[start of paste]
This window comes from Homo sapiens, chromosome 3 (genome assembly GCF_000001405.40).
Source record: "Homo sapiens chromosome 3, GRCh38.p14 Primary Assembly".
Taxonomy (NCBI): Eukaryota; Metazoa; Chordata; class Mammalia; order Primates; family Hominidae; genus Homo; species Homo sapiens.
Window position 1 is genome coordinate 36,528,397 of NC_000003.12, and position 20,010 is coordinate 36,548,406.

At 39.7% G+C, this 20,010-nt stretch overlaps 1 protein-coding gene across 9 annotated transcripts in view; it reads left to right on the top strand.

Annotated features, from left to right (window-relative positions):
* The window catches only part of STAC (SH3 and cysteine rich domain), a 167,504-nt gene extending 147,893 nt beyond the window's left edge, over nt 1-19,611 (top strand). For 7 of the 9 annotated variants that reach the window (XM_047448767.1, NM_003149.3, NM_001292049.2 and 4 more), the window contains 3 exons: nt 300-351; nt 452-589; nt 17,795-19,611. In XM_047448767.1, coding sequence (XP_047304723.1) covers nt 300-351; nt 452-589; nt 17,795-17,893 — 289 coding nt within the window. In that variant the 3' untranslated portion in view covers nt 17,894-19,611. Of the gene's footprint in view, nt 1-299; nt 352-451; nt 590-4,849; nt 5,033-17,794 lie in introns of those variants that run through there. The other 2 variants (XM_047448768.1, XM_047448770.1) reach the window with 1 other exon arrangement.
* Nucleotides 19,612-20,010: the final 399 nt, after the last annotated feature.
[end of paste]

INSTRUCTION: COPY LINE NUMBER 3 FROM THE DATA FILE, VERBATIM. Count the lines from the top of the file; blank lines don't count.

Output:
Taxonomy (NCBI): Eukaryota; Metazoa; Chordata; class Mammalia; order Primates; family Hominidae; genus Homo; species Homo sapiens.